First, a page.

Tag Archives: dental work during a pregnancy

A Guide to Dental Work During Pregnancy

When you’re pregnant it seems like everything changes, and you probably have a lot of questions. You question everything you do from what you eat to how to exercise and even how you sleep. If your regularly scheduled dental cleaning happens to fall during your pregnancy or you have a dental emergency arise, you may question whether or not it is safe to go to the dentist while pregnant. 

Pregnant Woman at Dentist Before Treatment

While it is normal to question dental work safety during pregnancy, the good news is that most dental procedures are still safe to have done. Be sure to let your dentist know that you are pregnant before or when you arrive so that the proper precautions can be taken. 

Is Dental Work Safe During Pregnancy?

A: An old wives’ tale states that each pregnancy claims one tooth, but in reality, pregnancy need not damage your teeth at all. Before you become pregnant, see your dentist to care for any existing problems and find out whether you need nutritional supplements such as prenatal vitamins.

Pregnancy is not a bar to dental work, but timing is important for non-emergency issues. Postpone elective procedures until after the baby is born, but make an appointment for the second trimester. Pregnant women are more likely to suffer from gingivitis, so a thorough deep cleaning only makes sense. This also allows your dentist to assess you for any emerging problems and treat them before they become severe.

The first trimester and the second half of the third trimester are considered the riskiest times to have dental work done, but even then, the risks are very slight. If you need emergency dental care, seek it, regardless of how far along you are. Tell your dentist and staff that you are pregnant to ensure proper X-ray shielding, and keep in mind that the risks from an untreated dental infection are much higher than the risks of emergency dental care.

Is it Safe to Have X-Rays During Pregnancy?

According to the American College of Radiology, the amount of radiation that is delivered in one X-Ray is too low to cause any damage to a developing embryo or fetus. Even so, if X-Rays are simply routine and not absolutely necessary, it would be best to postpone them until your next visit. If you need emergency dental care that requires X-Rays to be taken, a lead apron is used to drape over your body so that the radiation does not pass through. 

The American Dental Association and the American College of Obstetricians and Gynecologists collectively agree that X-Rays are safe during pregnancy as long as the proper shielding is used.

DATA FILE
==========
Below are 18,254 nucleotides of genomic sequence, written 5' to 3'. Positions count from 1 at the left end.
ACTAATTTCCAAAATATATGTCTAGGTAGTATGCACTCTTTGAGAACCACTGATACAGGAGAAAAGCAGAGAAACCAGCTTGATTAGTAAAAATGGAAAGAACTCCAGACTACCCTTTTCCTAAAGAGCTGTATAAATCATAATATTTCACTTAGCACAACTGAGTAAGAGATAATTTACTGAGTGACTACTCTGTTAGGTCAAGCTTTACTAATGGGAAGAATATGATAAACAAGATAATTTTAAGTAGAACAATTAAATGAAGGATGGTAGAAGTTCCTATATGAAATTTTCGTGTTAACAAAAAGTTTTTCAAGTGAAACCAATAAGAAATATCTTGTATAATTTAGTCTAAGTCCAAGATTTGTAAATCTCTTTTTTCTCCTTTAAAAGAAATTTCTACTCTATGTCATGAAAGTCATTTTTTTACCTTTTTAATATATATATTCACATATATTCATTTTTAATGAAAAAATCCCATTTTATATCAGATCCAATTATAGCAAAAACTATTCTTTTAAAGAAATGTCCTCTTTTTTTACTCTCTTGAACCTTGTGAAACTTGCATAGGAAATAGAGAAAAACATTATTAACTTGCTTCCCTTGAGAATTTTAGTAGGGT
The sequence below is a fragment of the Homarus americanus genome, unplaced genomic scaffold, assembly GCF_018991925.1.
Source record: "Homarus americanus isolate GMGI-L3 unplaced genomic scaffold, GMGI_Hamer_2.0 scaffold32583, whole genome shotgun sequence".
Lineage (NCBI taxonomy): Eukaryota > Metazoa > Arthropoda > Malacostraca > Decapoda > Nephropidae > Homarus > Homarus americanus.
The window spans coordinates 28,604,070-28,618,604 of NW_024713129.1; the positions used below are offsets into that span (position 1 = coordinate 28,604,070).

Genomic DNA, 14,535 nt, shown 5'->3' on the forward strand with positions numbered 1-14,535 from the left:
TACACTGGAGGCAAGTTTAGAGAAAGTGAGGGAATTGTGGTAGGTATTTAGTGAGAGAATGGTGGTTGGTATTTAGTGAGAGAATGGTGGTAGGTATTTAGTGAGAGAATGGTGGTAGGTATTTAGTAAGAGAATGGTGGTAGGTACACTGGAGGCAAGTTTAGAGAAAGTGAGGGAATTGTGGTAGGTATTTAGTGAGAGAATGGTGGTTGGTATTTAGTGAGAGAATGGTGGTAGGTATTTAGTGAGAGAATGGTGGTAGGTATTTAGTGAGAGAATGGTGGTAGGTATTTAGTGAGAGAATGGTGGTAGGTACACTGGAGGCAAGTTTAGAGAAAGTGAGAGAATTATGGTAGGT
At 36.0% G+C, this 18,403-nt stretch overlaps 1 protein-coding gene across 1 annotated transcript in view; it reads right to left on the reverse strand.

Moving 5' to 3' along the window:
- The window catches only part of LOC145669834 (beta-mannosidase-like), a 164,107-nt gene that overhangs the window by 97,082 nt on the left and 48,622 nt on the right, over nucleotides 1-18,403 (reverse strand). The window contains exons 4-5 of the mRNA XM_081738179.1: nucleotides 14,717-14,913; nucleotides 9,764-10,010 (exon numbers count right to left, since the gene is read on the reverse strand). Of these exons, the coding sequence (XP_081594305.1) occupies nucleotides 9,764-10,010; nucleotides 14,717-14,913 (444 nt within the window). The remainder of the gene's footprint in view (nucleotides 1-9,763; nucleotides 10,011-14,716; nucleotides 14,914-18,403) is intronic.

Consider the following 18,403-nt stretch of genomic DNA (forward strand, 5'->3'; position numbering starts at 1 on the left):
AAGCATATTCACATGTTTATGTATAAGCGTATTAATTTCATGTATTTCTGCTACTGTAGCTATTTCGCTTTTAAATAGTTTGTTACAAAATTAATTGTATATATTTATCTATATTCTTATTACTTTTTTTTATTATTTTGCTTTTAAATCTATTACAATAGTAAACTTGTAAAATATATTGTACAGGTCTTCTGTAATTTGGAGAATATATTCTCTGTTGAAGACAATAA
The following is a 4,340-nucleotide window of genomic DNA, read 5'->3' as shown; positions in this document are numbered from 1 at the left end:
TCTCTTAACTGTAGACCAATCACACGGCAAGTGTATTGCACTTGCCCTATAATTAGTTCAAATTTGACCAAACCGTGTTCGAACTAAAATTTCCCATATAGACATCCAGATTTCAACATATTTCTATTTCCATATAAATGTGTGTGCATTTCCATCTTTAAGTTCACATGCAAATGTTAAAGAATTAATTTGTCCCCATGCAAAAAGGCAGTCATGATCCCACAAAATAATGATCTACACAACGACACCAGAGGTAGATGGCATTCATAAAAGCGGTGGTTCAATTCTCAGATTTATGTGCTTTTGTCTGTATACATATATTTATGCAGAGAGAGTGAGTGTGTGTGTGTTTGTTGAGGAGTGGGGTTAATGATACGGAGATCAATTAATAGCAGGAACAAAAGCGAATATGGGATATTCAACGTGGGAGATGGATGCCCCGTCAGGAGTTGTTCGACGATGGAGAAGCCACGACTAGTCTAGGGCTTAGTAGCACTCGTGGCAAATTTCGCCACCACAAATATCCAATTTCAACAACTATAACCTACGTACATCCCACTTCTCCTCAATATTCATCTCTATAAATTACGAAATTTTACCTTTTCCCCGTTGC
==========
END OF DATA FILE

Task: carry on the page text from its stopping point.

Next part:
Are Medications Used in Dental Procedures Safe During Pregnancy?

One of the biggest concerns about undergoing dental procedures during pregnancy is the anesthesia and medications used during and after the procedure. One of the most common numbing agents, lidocaine, has been proven to cross through the placenta after administration. Of course, the risk is lower when only the minimum dosage is used.

It is for this reason that it is best to postpone any non-emergency dental work until after your pregnancy. But in the case of an emergency, where there is severe pain or a procedure needs to be done immediately to save a tooth, the benefit outweighs the risk. 

Antibiotics are prescribed following some dental procedures to prevent infection. Most antibiotics such as amoxicillin, penicillin, and clindamycin fall into category B for use during pregnancy. Category B drugs are considered to be safe to use during pregnancy. 

Should I Still Go to the Dentist For Routine Cleanings During Pregnancy?

Not only is it perfectly safe to have your teeth cleaned by your dentist during pregnancy, but it is also more important now. Pregnancy can harm your teeth in multiple ways. 

  • – The hormones that are present during pregnancy can cause your gums to swell, which increases your chances of developing gum disease and puts your teeth at a higher risk of decay. The prevention and treatment of gum disease is important, as it has been linked to preterm birth. 
  • – The growing fetus siphons nutrients from the mother, causing the mother’s nutrients to become depleted. Lack of tooth-strengthening minerals, such as calcium, can lead to weakened teeth that are more susceptible to cavities. 

Visiting the dentist while pregnant to have your teeth cleaned and examined is not only safe, but important for your oral health as well as your overall health and the health of your baby. 

Can I Have Elective Dental Work Done During Pregnancy?

In general, dental work can be performed during pregnancy. The second trimester is considered the safest, as the first and third trimesters are particularly critical times in the baby’s development. However, most dental experts agree that it is best to delay elective dental work until after your baby is born. There are two main reasons for this:

Risks to the Baby: It is extremely unlikely that one or two dental X-rays would harm the baby, particularly with proper shielding. Likewise, your dentist can come up with a combination of antibiotics and medications that are not considered especially harmful. However, pregnancy is a relatively short-term condition. It makes no sense to expose your baby to even minimal risks for a procedure that can be safely delayed until after you give birth.